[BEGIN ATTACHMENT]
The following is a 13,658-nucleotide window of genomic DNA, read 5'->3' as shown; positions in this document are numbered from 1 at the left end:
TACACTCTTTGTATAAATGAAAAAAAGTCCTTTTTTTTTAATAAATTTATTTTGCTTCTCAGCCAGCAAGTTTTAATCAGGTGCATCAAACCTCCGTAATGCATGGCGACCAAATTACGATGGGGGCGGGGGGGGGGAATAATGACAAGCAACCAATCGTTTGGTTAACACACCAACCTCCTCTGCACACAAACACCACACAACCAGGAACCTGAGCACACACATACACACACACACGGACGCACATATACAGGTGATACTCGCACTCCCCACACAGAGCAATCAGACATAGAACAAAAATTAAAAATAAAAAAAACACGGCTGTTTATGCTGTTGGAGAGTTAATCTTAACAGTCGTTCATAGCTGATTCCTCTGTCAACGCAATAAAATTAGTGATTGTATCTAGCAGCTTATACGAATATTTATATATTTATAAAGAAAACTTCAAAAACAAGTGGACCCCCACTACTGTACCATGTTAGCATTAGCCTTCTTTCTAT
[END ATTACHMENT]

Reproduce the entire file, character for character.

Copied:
The following is a 13,658-nucleotide window of genomic DNA, read 5'->3' as shown; positions in this document are numbered from 1 at the left end:
TACACTCTTTGTATAAATGAAAAAAAGTCCTTTTTTTTTAATAAATTTATTTTGCTTCTCAGCCAGCAAGTTTTAATCAGGTGCATCAAACCTCCGTAATGCATGGCGACCAAATTACGATGGGGGCGGGGGGGGGGAATAATGACAAGCAACCAATCGTTTGGTTAACACACCAACCTCCTCTGCACACAAACACCACACAACCAGGAACCTGAGCACACACATACACACACACACGGACGCACATATACAGGTGATACTCGCACTCCCCACACAGAGCAATCAGACATAGAACAAAAATTAAAAATAAAAAAAACACGGCTGTTTATGCTGTTGGAGAGTTAATCTTAACAGTCGTTCATAGCTGATTCCTCTGTCAACGCAATAAAATTAGTGATTGTATCTAGCAGCTTATACGAATATTTATATATTTATAAAGAAAACTTCAAAAACAAGTGGACCCCCACTACTGTACCATGTTAGCATTAGCCTTCTTTCTAT